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Posted on May 14th 2018
Alix Bizet is Our First Artist in Residence
A new artist in residence programme at Harris Girls’ Academy East Dulwich is broadening the curriculum for Year 9.
French designer Alix Bizet (left) now has a studio at Harris Girls’ Academy East Dulwich as part of the school’s new artist in residence programme that started in December.
Alix, who trained in product design and has previously been artist in residence at London’s Design Museum, has her studio next door to the art classroom. It’s the idea of head of art Clare Stanhope (right), who spotted the potential after an old photography darkroom became vacant.
“I’ve wanted to organise an artists in residence programme for some time,” says Clare, who had previously set up an art gallery at the school with art teacher Jose Campos where visiting artists can display their work and discuss it with students.
“I want the curriculum to be as vibrant as possible. I’m white, middle age and middle class, which is valid, but there’s lots of things I can’t bring to the classroom because that’s not who I am. But what I can do is create spaces where other people can come in – spaces that enable conversations to happen.”
Hair and the community
Alix is mixed race and studied in England and Holland as well as France. Her work explores cultural identity, reflecting the many influences on her own life.
As part of her residency, Alix will work with students on a project exploring the role of hair in the Afro community, from which many of the students come. She’s started by asking students and teachers to collect combings from their own hair, which she has spun into a yarn (pictured) to represent the diversity of the school.
Students will also photograph and film hairdressers in Peckham to explore the significance of hair in Afro culture, while an embroidery workshop will also look at how the hair can be used to create new objects. The plan is to end the project with a show at the South London Gallery in November.
“For me, it’s important to look at the identity of the school and celebrate the different backgrounds of students – African, Afro Caribbean, Caucasian, Eastern European,” says Alix. “I want to celebrate the diversity of the school and for me that’s a bit unique, because if you go to other schools it’s not so celebrated.”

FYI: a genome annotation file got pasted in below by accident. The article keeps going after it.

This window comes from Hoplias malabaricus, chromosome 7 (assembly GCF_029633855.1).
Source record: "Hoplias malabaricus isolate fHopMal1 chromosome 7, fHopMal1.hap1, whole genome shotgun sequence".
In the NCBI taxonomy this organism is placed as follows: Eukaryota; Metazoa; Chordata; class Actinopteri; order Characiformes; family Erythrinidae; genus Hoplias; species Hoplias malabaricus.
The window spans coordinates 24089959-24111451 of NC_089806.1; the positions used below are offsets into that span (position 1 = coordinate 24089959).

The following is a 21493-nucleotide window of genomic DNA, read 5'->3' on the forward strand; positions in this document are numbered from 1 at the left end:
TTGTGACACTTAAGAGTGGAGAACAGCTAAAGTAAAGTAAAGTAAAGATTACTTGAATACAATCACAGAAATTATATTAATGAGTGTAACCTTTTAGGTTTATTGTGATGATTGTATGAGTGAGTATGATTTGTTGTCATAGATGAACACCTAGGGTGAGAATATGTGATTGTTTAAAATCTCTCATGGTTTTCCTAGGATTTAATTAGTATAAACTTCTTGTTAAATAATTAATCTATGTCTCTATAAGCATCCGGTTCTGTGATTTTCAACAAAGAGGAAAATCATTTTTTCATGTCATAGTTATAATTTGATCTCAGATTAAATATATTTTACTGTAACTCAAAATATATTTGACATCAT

Alix understands that the project may be controversial. “People are sometimes disgusted by the yarn I’ve spun from hair. They don’t want to touch it or look at it. But my project is all about celebrating that hair is important in the Afro community. I know this project is going to be challenging because some people will feel it’s not so respectful.”
Clare thinks that having someone like Alix around the school will inspire students by letting them work with a professional artist. “There’s a brilliant feminist quote that goes ‘You can’t be it if you can’t see it’. I strongly believe you need to be promoting women artists and women of colour. We’re in a girls school, and the students need to not be surrounded by usual dead white male artists that the curriculum is infused with all the time.”
Alix is particularly interested in how we can bridge the gap between the viewing public and contemporary art. “In contemporary art, design or architecture it’s always the same people from the same kind of privileged background – often white middle class and from the same schools. The journey is not very diverse so the fact that I’m French, that I don’t do oil or sculpture, I don’t do something classic and I’m ethnically diverse – I think it can give students the idea that they can open doors they thought were closed and unreachable.”
Her work also ties in with the controversy over the changing face of Peckham, often referred to as ‘gentrification’. Artists are being priced out of studio space, says Alix, and the hair salons are being asked to move as well. The project will give students a chance to explore these issues too.
Alix is free to use her studio at the school on weekdays or evenings or on Saturdays. “As an artist you never realise how important it is to have a studio,” she says. The room here is three times the space I might get somewhere else in Peckham. I’ve got all my materials, my sewing machine, my mood board – it’s where I come to work and concentrate, to give me ideas.”
In return for working with students, Alix gets the space for free, and when her residency ends in December a different artist will then be invited to work at the school.
Artists in residents are not unknown in schools but they usually work in private schools and in traditional fine arts, such as painting and sculpture. If you search on the internet you’ll most likely be directed to the websites of Eton, Repton or Marlborough. In future, Clare hopes that more state schools will see the value of having working artists in the school too.